The IRS has released guidance (Notice 2021-61) on the new prevailing wage and apprenticeship requirements that taxpayers must meet to receive the full credit and deduction amounts available for the energy incentives under the Inflation Reduction Act of 2022 (IRA).
The IRA provided that the new rules would only take effect for projects that begin construction 60 days after guidance is published. Notice 2021-61 was published on Nov. 30, so the requirements will apply to projects that begin construction on or after Jan. 30, 2023.
Grant Thornton Insight
Projects that begin construction before Jan. 30 can generally still qualify for the full credit rates (and full Section 179D deduction) without meeting the requirements. So, taxpayers have some incentive to establish that construction has begun in the next 60 days, as the requirements will add costs and compliance burdens to projects. The notice generally relies on existing guidance for establishing that construction has begun, which can include paying or incurring as little as 5% of the costs, discussed more below.
The prevailing wage and apprenticeship rules generally require a minimum wage for certain workers on a project and a minimum percentage of hours to be performed by qualified apprentices. The rules have long been imposed on infrastructure projects receiving federal funding, but have never before been applied to tax credits. The IRS guidance leans heavily on existing Department of Labor (DOL) rules. Projects that do not meet the requirements will generally only qualify for a credit rate of one-fifth of the full amount available. The maximum $5 per square foot Section 179D deduction is also cut by one-fifth if the rules are not met.
The following incentives must meet both the prevailing wage and apprenticeship requirements in order to receive the full amounts if construction begins on or after Jan. 30, 2023:
- Section 45 – Production tax credit for renewable electricity
- Section 48 – Investment tax credit for renewable energy property
- Section 45Q – Credit for carbon oxide sequestration
- Section 45V – Credit for production of clean hydrogen
- Section 30C – Alternative fuel vehicle refueling property credit
- Section 179D - Energy efficient commercial buildings deduction
- Section 45Y - Clean electricity production credit (replaces Section 45 in 2026)
- Section 48E - Clean electricity investment credit (replaces Section 48 in 2026)
The wage and apprenticeship requirements must be met effective on the date of enactment for the following credits:
- Section 45Z – Clean fuel production credit, which will replace existing fuel credits in 2026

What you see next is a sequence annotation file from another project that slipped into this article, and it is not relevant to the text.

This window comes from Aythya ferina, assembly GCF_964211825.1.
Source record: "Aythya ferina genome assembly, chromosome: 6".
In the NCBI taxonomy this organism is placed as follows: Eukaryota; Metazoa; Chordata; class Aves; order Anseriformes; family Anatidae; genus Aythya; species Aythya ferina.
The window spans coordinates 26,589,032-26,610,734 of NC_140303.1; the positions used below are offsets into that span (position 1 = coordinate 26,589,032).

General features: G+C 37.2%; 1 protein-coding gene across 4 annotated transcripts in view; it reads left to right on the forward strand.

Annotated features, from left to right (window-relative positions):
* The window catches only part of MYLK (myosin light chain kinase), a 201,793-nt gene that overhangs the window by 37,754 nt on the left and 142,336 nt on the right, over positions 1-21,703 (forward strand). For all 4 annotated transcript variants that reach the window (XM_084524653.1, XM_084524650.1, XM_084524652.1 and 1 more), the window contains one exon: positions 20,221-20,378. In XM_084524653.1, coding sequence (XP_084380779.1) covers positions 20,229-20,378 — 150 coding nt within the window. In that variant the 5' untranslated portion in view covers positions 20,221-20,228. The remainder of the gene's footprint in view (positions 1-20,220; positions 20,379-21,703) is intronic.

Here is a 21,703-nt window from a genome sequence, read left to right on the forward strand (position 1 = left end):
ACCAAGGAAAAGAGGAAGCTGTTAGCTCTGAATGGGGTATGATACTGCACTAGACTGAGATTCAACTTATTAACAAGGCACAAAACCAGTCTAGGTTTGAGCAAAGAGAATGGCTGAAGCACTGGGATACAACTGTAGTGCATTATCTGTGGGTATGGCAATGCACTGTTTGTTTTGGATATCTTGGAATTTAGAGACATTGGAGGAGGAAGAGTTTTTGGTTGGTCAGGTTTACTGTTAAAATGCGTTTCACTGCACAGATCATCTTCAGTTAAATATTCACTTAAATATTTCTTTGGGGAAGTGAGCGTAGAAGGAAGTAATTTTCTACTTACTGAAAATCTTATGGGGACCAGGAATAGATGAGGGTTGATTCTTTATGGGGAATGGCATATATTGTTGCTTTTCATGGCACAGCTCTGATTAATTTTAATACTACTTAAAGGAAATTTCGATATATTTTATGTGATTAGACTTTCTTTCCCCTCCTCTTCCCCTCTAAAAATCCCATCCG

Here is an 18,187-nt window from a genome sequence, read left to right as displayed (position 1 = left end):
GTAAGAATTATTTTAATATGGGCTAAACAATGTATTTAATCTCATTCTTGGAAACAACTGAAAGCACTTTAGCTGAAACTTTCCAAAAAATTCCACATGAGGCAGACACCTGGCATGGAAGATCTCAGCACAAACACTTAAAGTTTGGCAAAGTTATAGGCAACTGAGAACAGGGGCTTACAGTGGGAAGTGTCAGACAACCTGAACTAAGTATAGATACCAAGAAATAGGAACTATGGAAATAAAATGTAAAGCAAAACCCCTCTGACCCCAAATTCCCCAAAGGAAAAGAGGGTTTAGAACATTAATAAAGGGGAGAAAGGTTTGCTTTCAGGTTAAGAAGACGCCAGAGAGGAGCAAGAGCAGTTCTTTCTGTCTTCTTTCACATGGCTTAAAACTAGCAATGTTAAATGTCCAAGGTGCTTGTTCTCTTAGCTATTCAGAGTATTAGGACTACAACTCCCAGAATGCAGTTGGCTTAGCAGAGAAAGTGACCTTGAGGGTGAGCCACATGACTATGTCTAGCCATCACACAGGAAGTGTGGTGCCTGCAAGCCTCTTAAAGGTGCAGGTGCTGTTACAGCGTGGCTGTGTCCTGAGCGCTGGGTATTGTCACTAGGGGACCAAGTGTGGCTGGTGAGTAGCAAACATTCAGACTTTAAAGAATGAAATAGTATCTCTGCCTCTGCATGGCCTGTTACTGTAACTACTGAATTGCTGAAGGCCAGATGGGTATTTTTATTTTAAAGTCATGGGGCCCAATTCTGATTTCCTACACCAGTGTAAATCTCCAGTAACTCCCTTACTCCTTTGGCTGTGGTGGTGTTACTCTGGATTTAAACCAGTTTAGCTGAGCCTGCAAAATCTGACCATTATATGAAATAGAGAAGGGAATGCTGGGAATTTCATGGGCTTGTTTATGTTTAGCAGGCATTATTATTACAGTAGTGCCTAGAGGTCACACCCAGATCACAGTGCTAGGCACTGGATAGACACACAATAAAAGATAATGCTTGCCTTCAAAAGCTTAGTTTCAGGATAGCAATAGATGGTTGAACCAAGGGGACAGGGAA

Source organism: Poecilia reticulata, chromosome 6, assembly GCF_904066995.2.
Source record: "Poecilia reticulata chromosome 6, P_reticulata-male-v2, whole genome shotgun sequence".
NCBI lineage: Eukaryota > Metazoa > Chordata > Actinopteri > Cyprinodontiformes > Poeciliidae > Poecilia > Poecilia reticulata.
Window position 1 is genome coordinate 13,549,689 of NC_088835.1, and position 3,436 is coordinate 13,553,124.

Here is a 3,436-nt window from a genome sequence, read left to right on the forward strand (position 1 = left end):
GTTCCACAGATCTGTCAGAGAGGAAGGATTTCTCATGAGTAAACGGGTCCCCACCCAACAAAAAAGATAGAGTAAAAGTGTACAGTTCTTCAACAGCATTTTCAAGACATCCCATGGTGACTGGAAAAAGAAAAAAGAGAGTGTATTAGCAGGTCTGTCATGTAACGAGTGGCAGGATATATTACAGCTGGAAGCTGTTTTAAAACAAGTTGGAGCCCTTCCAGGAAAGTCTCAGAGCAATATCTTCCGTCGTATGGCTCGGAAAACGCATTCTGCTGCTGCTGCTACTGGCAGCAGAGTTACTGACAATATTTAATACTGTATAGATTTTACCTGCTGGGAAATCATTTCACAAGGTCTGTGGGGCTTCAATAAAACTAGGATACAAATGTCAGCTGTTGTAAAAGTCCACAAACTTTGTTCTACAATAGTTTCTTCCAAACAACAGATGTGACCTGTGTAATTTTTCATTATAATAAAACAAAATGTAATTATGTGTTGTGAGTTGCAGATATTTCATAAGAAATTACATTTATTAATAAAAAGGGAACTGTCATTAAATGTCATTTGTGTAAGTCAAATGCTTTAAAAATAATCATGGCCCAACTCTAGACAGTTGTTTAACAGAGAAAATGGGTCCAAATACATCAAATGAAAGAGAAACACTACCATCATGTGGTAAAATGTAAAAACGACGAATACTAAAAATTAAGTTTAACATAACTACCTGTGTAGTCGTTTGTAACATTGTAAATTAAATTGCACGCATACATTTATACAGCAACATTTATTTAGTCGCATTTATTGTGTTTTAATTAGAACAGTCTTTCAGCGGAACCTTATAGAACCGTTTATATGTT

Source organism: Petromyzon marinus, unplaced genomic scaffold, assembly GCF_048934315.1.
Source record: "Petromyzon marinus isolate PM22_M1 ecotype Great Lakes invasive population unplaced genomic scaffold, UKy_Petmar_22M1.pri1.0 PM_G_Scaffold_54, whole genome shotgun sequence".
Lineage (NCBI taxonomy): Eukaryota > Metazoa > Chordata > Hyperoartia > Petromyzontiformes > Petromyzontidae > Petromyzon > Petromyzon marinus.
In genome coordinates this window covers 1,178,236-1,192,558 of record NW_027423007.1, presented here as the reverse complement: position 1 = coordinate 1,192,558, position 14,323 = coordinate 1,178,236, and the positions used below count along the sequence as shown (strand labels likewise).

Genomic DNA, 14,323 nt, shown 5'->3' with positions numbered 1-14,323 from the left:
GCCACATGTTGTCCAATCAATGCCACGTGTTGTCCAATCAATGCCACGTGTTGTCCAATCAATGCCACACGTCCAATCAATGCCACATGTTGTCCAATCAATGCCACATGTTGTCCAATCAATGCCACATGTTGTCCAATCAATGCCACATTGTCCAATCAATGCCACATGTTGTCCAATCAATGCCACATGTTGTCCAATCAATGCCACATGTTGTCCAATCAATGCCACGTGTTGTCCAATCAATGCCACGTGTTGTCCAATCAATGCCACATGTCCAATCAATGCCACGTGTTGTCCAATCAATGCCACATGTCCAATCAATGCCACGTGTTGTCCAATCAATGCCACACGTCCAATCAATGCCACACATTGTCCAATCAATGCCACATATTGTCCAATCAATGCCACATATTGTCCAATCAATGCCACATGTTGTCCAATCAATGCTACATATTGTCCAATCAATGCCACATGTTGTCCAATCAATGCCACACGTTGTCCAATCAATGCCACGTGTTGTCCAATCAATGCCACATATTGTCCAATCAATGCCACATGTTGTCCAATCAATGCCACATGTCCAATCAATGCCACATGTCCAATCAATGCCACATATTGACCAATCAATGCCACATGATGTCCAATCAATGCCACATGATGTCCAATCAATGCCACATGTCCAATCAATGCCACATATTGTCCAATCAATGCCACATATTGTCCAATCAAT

- Section 48C – Advanced energy project, which taxpayers must apply for
The Section 45L new energy-efficient home credit and the Section 45U zero-emission nuclear power credit only require prevailing wages effective as of the date of enactment.
Taxpayers planning energy projects can consider analyzing the beginning construction rules to see if near-term projects can avoid the new requirements. Taxpayers who cannot begin construction before Jan. 30 should begin preparing to meet the requirements, which could affect agreements with contractors and require new recordkeeping processes.
The prevailing wage rules require taxpayers to ensure a minimum prevailing wage is paid to all laborers and contractors employed in the construction, alteration or repair of a facility, property, a project or equipment, either by the taxpayer or a contractor or subcontractor of the taxpayer. The wages must be paid both during the construction of the facility and for any repairs or alterations 10 years after the facility is placed in service.
The IRS guidance provides that the prevailing wage is determined under the DOL rules under Subchapter IV of Chapter 31 of Title 40. DOL publishes a list of prevailing wages based on the geographic area, type of construction, and labor classification on www.sam.gov. If there is no listed labor classification applicable, then taxpayers must rely on DOL rules for requesting a rate. This procedure requires taxpayers to contact the DOL Wage and Hour Division via email at IRAprevailingwage@dol.gov and provide the type of facility, facility location, proposed labor classifications, proposed prevailing wage rates, job descriptions and duties, and any rationale for the proposed classifications.